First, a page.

Who Really Pays Commercial Real Estate Brokers’ Commissions?

Traditionally, commercial landlords have cut commission checks to real estate brokers when lease transactions are completed, whether those brokers represented the landlords or the tenants.  Landlords proclaim that because they cut commission checks, using their own funds (or, funds provided by their lenders), that they pay commissions.   That’s a logical argument.  Many landlords believe that because they don’t receive value from brokers or advisors who represent tenants, that tenants should pay the commissions due their representatives.

In contrast, many tenants believe that because landlords only cut commission checks when tenants sign leases, and that since landlords expect to be reimbursed for commissions through tenant rental payments, in actuality it is the tenants who really pay all commissions, not just those due their representatives.

So, who is right?

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10 Responses to “Who Really Pays Commercial Real Estate Brokers’ Commissions?”


  1. 1 Christopher LoSapio February 16, 2010 at 3:59 pm

    This is the industry-wide fundamental problem with commercial real estate. There is an inherent conflict of interest between tenants and the brokers that represent them. Since brokers’ comissions are based on aggregate lease amounts and they are paid by the landlord, it fosters mistrust among the tenants they represent. Flat fee brokerage or brokerage fees based on square footage and paid by the tenant should become more prevalent.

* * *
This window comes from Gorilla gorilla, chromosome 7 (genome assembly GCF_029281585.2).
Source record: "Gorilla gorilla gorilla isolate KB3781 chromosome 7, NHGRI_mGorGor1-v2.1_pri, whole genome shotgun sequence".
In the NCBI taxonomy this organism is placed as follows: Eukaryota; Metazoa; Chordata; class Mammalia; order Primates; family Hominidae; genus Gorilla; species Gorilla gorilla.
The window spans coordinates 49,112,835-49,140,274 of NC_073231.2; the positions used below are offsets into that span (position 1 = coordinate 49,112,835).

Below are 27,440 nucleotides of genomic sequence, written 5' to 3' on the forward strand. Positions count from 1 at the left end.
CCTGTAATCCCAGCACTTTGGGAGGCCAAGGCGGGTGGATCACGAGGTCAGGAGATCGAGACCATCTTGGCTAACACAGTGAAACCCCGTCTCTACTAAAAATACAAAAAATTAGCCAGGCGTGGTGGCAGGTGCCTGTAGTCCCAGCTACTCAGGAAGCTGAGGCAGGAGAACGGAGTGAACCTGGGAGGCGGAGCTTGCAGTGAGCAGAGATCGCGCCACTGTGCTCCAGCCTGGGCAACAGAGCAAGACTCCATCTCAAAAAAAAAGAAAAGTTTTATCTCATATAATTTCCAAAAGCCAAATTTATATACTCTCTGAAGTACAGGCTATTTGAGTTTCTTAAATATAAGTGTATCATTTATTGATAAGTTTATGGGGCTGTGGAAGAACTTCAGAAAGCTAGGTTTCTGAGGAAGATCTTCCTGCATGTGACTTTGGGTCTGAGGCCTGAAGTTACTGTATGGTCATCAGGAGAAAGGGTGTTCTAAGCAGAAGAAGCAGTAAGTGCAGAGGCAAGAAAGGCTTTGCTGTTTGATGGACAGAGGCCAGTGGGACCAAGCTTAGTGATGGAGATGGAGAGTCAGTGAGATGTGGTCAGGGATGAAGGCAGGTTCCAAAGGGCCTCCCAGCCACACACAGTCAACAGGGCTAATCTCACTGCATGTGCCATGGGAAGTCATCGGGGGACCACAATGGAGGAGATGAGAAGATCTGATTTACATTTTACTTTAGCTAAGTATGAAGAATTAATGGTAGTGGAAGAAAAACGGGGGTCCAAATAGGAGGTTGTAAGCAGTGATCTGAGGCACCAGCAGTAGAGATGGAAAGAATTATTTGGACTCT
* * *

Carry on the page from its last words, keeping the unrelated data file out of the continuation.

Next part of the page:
To answer the question posed: undoubedtly, the tenant pays a broker’s fee through the form of rent.

    • 2 realstrat February 16, 2010 at 11:17 pm

      Chris:

      I agree with all of your points. One method that we’ve seen better brokers and advisors successfully deploy is to maintain transparency with their tenant clients regarding their compensation, including open discussions and written communications about commission bonuses and or discounts proposed to them by landlords. When your client knows he or she can expect the truth, it may not eliminate the potential for conflicts of interest, but it can go a long way to reduce its likelihood.

      Thanks for writing in!

    • 3 jim hill February 19, 2010 at 4:42 pm

      I think the system is fine and its not broken. The owner/landlord has a marketing/commission fee budgeted into operations cost. I think if the seller refuses to pay commisions to the buying broker it will deter a large sector of agents that seek out tenant for specific spaces. Maybe we need the current administration to step in and determine what is fair compensation and which party is financially responsible. What do you think?

  2. 5 Steve A. Massell, CCIM February 17, 2010 at 3:01 pm